February is Black History Month, and here at Emerging Civil War, we will be spotlighting African American History during the Antebellum, War, and Reconstruction Eras. From surviving and rebelling against the horrors of slavery to fighting as soldiers in the Union army and powerfully advocating for freedom and civil rights, African Americans took a significant and history-changing role in U.S. History and the World History saga. Watch for special blog posts throughout this month!
To begin, here’s a thought-provoking quote by Frederick Douglass about the war and its far reaching impact:
But we are not to be saved by the captain this time, but by the crew. We are not to be saved by Abraham Lincoln, but by that power behind the throne, greater than the throne itself. You and I and all of us have this matter in hand.
Men talk about saving the Union, and restoring the Union as it was. They delude themselves with the miserable idea that that old Union can be brought to life again. That old Union, whose canonized bones we so quietly inurned under the shattered walls of Sumter, can never come to life again. It is dead, and you cannot put life into it. The first shot fired at the walls of Sumter caused it to fall as dead as the body of Julius Caesar when stabbed by Brutus. We do not want it again. We have outlived the old Union.
We had outlived it long before the rebellion came to tell us – I mean the Union under the old pro-slavery interpretation of it – and had become ashamed of it. The South hated it with our anti-slavery interpretation, and the North hated it with the Southern interpretation of its requirements. We had already come to think with horror of the idea of being called upon here in our churches and literary societies, to take up arms and go down South, and pour the leaden death into the breasts of the slaves, in case they should rise for liberty; and the better part of the people did not mean to do it. They shuddered at the idea of so sacrilegious a crime. They had already become utterly disgusted with the idea of playing the part of bloodhounds for slave-masters, and watch-dogs for the plantations. They had come to detest the principle upon the slaveholding States had a larger representation in Congress than the free States. They had come to think that the little finger of dear old John Brown was worth more to the world than all the slaveholders in Virginia put together.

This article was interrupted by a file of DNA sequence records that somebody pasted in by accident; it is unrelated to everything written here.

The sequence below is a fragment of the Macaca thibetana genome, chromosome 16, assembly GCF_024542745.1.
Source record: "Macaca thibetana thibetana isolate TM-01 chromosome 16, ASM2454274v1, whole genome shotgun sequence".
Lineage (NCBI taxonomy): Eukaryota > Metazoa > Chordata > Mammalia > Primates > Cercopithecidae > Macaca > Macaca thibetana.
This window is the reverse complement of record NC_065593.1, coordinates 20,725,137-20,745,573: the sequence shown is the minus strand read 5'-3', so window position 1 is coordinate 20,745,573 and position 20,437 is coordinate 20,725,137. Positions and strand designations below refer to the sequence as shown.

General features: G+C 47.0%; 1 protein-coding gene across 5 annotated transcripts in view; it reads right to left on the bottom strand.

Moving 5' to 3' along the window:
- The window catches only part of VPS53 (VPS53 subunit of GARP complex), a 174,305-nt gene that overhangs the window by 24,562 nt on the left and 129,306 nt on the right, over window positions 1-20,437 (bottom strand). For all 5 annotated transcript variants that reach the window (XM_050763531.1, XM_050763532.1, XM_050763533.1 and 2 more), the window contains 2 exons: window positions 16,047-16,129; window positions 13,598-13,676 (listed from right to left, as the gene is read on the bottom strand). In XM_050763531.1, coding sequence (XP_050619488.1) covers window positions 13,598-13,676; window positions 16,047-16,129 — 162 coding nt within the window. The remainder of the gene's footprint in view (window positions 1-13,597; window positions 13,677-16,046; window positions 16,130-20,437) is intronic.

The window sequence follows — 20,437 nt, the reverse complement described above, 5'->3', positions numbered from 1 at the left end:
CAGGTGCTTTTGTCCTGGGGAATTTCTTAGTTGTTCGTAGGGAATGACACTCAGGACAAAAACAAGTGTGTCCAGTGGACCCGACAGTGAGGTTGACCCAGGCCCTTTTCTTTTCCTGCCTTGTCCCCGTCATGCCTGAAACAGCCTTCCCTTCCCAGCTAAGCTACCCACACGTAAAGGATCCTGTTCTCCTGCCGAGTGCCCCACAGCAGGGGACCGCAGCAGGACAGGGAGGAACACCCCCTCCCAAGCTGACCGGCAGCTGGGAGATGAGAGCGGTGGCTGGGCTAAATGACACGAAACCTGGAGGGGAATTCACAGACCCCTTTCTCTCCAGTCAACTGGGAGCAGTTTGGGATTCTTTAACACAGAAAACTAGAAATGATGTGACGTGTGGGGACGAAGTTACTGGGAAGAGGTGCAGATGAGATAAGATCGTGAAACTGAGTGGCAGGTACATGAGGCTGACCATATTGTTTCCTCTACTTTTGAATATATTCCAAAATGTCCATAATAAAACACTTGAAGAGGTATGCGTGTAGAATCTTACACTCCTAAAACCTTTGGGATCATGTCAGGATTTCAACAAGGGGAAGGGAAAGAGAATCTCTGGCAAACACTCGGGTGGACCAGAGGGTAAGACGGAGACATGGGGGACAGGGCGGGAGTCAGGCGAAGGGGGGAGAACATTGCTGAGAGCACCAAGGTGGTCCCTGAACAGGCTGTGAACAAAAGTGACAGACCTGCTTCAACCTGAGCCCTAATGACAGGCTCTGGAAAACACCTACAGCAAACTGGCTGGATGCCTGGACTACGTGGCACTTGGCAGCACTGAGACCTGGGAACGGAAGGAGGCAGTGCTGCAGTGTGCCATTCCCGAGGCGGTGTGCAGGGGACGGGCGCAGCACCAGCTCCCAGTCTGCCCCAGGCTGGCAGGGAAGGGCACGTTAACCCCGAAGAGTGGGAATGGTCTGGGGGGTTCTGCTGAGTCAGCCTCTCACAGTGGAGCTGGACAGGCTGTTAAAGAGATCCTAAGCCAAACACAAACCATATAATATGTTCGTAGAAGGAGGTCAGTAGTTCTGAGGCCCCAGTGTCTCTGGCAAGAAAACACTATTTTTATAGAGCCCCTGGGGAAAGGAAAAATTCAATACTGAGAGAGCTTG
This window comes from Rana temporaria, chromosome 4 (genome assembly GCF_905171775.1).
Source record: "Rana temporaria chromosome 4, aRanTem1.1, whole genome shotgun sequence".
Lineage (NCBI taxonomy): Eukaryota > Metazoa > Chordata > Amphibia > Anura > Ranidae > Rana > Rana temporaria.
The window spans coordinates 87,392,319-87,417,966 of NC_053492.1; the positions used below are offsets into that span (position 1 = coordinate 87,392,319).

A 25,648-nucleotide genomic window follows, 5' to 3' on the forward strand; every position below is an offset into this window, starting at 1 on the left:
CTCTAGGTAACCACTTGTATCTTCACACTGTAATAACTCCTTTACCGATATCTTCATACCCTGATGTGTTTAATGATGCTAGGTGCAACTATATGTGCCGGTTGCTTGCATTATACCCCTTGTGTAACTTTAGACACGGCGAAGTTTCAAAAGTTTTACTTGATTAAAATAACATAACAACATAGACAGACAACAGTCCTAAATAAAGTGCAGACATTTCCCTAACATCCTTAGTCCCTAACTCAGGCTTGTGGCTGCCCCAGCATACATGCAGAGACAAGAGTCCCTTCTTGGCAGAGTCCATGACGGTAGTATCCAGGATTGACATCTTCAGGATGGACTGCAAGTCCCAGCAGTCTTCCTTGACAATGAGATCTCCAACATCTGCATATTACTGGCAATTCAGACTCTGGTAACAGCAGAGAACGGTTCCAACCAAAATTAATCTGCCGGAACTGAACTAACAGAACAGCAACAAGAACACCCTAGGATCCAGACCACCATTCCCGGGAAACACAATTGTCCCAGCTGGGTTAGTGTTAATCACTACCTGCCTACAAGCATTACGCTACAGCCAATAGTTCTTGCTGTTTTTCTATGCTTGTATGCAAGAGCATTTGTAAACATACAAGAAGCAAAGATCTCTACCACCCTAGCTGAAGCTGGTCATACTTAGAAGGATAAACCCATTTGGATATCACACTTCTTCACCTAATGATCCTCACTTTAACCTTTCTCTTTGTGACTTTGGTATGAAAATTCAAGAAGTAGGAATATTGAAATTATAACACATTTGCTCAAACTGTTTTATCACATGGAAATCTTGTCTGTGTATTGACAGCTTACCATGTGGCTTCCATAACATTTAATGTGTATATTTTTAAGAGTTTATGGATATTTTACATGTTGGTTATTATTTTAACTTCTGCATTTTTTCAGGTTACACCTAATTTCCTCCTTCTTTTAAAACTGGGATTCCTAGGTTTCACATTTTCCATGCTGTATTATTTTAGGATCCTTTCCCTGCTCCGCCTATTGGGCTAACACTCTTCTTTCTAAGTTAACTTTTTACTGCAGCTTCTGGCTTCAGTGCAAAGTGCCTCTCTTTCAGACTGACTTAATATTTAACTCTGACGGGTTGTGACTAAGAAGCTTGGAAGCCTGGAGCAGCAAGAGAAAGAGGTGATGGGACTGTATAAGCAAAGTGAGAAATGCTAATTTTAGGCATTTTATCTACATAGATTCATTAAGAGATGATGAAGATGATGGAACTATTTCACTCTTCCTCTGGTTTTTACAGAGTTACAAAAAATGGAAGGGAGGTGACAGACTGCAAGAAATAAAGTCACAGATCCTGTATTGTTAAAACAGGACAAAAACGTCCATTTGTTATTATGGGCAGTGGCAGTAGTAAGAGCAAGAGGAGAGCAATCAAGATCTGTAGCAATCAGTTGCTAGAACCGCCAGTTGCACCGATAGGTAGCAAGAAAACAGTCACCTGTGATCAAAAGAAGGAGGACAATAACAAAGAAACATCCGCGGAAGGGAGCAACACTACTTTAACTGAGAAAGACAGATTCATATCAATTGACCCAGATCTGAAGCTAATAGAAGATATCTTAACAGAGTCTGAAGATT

What business, then, have we to fight for the old Union? We are not fighting for it. We are fighting for something incomparably better than the old Union. We are fighting for unity; unity of object, unity of institutions, in which there shall be no North, no South, no East, no West, no black, no white, but a solidarity of the nation, making every slave free, and every free man a voter.
Frederick Douglass, December 4, 1863, excerpt from a speech given at the meeting of the American Anti-Slavery Society.